Sunday, July 3, 2011

Picking Berries

Last Thursday after work my mom and I took the kids to the woods just south of us to pick black raspberries.  These are the woods with the old log cabin in them.  I called the property's owner first to double check that it was still okay for us to pick berries there and he said sure (as long we leave the cherries on the front cherry tree untouched - they're for his wife's pies).  Although I'd been through the woods several times, the draw every other visit was the log cabin.  This time it was the hope of a raspberry pie. 

The fields surrounding our house have been tended by the same farmer since the 1940's.  Now in his eighties, he loves to chat with Charles and I, sharing stories of our house and the people who lived here before us.  He has also shared stories about the old cabin next door.  According to our farmer, the last person to live in the cabin was an older bachelor whose hobby was gardening.  He is said to have kept a large garden behind the house where he grew all kinds of fruits and vegetables.  When the bachelor died the garden was left to grow wild.  The vegetables eventually died off, but the raspberry bushes thrived, spreading through the woods around the cabin.  Our farmer will smile as he remembers breaks taken from the field to pick a few berries ("as big around as my thumb" he says holding his hand out in front of him).

The berries are not quite that big anymore, but there are so many of them that it really doesn't matter.  Any semblance of an organized garden is long gone, but I find it telling that even today the raspberries are all found in the front half of the woods surrounding the old cabin and barn foundation.  Once you pass the cabin the raspberries bushes become fewer and fewer and the last third of the woods has almost no berries.

Cecilia quickly tired of picking berries (too 'pokey' and too many daddy longleg spiders), but Neil was a tireless berry picker. We picked the first berries to ripen this season, so I plan to take Neil back in a few days and there should be even more raspberries ready to pick.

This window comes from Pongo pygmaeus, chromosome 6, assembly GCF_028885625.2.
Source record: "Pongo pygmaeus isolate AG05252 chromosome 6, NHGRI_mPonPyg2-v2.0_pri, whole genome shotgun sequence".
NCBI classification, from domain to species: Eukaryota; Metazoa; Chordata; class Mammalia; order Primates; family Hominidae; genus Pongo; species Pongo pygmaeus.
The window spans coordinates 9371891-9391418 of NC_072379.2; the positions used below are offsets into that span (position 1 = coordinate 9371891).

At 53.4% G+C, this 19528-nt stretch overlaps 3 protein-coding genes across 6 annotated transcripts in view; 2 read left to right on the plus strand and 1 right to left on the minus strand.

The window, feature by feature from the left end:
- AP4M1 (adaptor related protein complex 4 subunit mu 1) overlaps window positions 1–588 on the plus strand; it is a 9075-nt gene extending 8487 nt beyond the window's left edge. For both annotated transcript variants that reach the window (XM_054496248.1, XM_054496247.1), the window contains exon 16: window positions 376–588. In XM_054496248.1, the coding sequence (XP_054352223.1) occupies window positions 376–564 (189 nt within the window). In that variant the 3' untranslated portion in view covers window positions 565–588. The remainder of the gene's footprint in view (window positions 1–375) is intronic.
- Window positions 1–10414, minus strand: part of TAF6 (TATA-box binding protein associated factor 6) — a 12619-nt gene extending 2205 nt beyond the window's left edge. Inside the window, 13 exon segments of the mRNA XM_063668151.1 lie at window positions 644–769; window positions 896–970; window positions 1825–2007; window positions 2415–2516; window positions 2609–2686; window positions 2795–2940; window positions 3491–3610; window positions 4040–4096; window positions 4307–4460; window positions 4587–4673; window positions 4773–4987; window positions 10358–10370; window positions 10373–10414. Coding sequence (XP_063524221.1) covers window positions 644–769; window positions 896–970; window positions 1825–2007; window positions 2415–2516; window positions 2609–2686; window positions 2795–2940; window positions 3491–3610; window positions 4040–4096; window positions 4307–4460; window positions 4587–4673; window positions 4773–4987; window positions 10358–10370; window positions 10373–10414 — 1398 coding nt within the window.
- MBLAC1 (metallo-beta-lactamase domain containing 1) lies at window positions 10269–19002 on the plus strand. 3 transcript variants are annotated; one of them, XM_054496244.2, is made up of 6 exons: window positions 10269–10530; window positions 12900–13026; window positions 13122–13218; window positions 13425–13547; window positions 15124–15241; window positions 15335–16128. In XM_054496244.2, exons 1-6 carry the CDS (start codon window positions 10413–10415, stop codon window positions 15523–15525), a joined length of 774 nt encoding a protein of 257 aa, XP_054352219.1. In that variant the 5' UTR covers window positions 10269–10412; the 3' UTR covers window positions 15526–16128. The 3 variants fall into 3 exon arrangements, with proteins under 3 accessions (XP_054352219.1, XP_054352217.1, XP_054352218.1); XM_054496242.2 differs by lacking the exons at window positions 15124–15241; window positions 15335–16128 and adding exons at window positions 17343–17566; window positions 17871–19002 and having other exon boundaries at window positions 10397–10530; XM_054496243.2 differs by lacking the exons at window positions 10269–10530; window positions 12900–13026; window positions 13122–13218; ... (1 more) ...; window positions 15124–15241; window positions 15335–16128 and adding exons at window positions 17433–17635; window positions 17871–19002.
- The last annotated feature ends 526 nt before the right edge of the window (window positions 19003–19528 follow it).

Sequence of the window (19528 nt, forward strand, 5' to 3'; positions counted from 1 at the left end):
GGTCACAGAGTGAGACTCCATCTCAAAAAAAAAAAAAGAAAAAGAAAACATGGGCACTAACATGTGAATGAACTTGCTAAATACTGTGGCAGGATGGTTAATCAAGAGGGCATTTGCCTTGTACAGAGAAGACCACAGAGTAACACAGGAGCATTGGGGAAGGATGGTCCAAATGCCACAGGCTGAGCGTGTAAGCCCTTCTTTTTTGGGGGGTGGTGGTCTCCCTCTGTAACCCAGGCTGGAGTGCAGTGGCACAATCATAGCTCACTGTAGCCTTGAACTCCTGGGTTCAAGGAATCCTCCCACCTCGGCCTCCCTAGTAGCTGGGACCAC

While there I also took some pictures of the old barn foundation:

According to our farmer, the barn was burned down by a hired hand who felt he had been underpaid for his labor.  When the fire was discovered neighbors from throughout the area came to help, but the barn was a complete loss.  And with everyone's attention focused on the barn, it was only after the fire that anyone noticed a ladder leaning against the back side of the house.  The window at the top of the ladder opened into the land owner's bedroom, where a large sum of money was missing from a bedside dresser.  Only with this discovery did all of the gathered neighbors realize that the hired farm hand had been conspicuously absent during the chaos of the fire.   He remained conspicuously absent afterward as well.

And, since I'm still completely fascinated by it, here are more pictures of the abandoned log cabin:
(I think you should be able to click on any of these for a larger view)

 In the 1896 atlas this whole area is shown as cleared land.  I suspect that whenever the house was abandoned the entire property was abandoned (apparently sometime before height of the Great Depression because REA electricity never reached the cabin).  Nearly all of the trees in the woods surrounding the cabin today have trunks that are less than a foot in diameter.  The only exception was the old tree pictured at right which stands about 20 feet from the southwest corner of the cabin.

Yesterday after working outside in the heat most of the afternoon, the kids and I washed our black raspberries from Thursday's expedition and just before bed we all enjoyed still warm from the oven black raspberry pie with vanilla ice cream melting against it.  It makes me smile to think that raspberry bushes planted and tended by an (apparently stingy) old bachelor a hundred years ago or more are still bringing pleasure today.  : )


  1. Awesome post,in so many ways...
    : ) love, Aunt Barb

  2. Dad loved the piece of pie I brought home today. I loved all the memories of Bradley it brought back. I look forward to when Brad & Ahna are back in our area and I can bake pies for them again.
    Love, Mom

  3. If we just look and pay attention the land and buildings will talk to us with clues and relics. I live on a Hoosier Homestead Farm and we are always finding evidence of my husbands ancestors lives.

    Black raspberries are a favorite in our house. We make pies, cobbler and jam. The jam is the absolute best! Loved this post!

  4. Ooooooo - Milah, you're giving me ideas!

    ...homemade black raspberry jam...